An Electric Daisy Carnival security guard who previously refused to press battery charges against Dallas Cowboys running back Ezekiel Elliott after a May incident in Las Vegas has now told a TV station in Las Vegas that he has pressed charges after he felt that Elliott's July apology for the incident was "insincere."
“To not have anything happen to him, the NFL is basically saying it’s okay to go to Vegas, get obliterated and shove people over fences,” security guard Kyle Johnson told Las Vegas TV station KVVU.
The incident happened shortly after 3 a.m. May 18 at the Electric Daisy Carnival, a three-day EDM festival in Las Vegas. In a video originally obtained by TMZ Sports, Elliott is seen confronting a security guard, saying: "You got something to say?"
In the video, it looks like Elliott uses his body to shove Johnson to the ground.
Elliott was later placed in handcuffs, but was released without being placed under arrest.
An agent for Elliott released the following statement from Elliott's attorneys Sunday about the latest development:
"Over the course of the past several weeks, Mr. Elliott has been the target of extortion. Kyle Johnson's filing of a criminal complaint against Mr. Elliott in connection with the Las Vegas incident is the latest attempt to do so. Mr. Elliott and his team are in contact with all of the proper authorities and are fully cooperating with them in their investigations."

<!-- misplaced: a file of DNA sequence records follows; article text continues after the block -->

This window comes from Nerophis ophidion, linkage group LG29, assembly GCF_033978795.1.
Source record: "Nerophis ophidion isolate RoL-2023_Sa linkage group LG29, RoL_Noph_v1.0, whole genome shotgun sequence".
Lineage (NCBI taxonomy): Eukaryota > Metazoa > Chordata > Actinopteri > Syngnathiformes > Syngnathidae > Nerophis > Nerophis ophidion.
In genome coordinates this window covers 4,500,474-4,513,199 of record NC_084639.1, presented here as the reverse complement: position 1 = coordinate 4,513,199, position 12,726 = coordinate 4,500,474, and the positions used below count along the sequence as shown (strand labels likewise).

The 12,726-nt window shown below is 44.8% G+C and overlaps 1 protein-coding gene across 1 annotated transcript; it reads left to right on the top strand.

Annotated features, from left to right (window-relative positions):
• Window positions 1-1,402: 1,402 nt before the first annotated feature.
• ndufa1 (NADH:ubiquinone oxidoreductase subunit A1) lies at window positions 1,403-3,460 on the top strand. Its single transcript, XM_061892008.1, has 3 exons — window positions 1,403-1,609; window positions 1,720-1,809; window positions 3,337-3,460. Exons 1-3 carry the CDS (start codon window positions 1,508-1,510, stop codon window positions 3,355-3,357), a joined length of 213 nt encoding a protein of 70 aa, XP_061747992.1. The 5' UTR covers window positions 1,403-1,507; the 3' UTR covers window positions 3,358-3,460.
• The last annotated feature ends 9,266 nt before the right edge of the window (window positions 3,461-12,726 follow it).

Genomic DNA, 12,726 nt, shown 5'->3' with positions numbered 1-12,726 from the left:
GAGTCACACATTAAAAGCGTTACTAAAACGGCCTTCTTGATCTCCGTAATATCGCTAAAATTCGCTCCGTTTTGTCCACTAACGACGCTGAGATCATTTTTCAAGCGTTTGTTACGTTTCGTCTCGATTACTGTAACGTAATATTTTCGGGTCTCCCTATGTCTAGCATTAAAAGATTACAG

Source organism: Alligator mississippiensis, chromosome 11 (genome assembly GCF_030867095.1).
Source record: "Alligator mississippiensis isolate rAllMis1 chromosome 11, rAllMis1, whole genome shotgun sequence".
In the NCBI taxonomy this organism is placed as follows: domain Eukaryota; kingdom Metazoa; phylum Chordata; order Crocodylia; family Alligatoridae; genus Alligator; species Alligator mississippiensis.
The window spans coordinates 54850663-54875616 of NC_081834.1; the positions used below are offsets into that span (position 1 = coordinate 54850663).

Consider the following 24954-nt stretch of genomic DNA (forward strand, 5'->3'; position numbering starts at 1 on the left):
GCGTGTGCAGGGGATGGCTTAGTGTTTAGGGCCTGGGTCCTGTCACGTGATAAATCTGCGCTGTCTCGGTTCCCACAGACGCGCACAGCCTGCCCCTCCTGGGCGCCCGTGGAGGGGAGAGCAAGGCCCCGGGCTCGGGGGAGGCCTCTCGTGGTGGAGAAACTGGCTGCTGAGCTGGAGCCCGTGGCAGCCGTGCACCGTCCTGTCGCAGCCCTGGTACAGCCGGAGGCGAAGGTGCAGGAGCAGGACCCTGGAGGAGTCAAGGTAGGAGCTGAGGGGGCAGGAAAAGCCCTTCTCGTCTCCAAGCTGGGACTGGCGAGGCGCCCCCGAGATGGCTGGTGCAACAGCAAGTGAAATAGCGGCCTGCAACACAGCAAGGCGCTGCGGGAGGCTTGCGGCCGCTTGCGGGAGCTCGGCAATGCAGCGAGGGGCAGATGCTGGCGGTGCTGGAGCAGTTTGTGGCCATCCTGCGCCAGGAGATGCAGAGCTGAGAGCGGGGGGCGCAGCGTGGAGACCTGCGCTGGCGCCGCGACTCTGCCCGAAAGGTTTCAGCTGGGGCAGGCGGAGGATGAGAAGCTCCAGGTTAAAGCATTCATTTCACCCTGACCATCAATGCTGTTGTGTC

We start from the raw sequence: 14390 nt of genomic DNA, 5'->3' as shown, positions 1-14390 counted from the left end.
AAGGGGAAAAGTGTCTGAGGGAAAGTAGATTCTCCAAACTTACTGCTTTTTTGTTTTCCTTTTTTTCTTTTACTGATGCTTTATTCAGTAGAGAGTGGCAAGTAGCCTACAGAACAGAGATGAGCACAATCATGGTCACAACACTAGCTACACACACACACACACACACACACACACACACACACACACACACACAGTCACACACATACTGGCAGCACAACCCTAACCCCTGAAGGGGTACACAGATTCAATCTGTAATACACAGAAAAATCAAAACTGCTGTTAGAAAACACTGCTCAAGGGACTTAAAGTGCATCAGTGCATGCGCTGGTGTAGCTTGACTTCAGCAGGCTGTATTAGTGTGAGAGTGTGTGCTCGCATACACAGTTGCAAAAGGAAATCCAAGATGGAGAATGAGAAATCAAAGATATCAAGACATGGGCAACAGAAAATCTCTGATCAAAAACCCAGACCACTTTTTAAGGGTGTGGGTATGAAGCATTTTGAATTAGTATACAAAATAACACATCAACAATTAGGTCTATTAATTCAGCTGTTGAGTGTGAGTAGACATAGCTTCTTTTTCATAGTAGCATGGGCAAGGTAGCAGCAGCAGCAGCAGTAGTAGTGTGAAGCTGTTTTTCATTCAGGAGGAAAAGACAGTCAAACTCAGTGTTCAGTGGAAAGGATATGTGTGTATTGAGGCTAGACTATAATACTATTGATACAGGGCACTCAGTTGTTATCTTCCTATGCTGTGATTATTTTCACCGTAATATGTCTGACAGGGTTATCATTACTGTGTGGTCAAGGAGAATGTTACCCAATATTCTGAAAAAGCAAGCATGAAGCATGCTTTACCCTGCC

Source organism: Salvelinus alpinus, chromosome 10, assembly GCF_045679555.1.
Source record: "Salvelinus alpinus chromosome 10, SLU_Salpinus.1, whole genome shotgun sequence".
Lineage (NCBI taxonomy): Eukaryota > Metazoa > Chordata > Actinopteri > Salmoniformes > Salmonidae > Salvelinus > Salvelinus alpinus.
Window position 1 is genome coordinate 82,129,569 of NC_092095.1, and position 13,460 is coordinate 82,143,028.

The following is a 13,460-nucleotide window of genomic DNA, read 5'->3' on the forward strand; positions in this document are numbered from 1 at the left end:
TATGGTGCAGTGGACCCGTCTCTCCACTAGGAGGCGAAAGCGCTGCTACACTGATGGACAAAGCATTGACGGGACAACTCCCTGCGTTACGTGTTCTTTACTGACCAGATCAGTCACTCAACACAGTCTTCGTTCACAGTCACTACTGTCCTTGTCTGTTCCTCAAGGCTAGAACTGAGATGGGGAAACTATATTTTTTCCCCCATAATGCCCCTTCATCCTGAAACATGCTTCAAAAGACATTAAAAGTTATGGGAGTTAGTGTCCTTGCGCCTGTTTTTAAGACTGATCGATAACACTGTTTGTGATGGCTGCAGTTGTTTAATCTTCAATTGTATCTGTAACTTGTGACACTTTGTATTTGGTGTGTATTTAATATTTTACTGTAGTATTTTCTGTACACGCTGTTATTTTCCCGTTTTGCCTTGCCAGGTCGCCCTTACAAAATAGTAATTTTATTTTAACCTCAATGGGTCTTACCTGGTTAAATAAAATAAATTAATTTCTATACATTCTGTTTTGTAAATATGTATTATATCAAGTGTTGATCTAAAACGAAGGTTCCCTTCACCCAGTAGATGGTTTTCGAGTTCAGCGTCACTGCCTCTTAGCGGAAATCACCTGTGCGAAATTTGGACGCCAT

At first, a statement from the Las Vegas Metropolitan Police Department said that "the security guard who was the victim of the misdemeanor battery, refused to press charges and officers escorted Elliott a short distance away and he was released.”
Cowboys owner and general manager Jerry Jones said in May that he wasn't considering punishment for Elliott after the incident.
"As for us, his status with us has not been impacted in any way," Jones said at the time. "Frankly, I know how conscientious he has been in the offseason, and that’s good enough. No, I don’t see that having any consequences for us.”
An NFL investigation into the incident found that Elliott did not violate NFL policy.
NFL Commissioner Roger Goodell suspended him for six games in 2017 after his ex-girlfriend accused him of domestic violence.
He was never arrested for that incident, but the NFL suspended Elliott for that after conducting its own investigation, and also suspended him for lifting a woman's shirt up at a St. Patrick's Day Parade.
This off-season Elliott has worked to clean up his image by being involved in multiple charities and events, and even paying for the funeral of a young football player who was shot and killed.
WFAA has contacted LVMPD and the Dallas Cowboys, and is awaiting comment.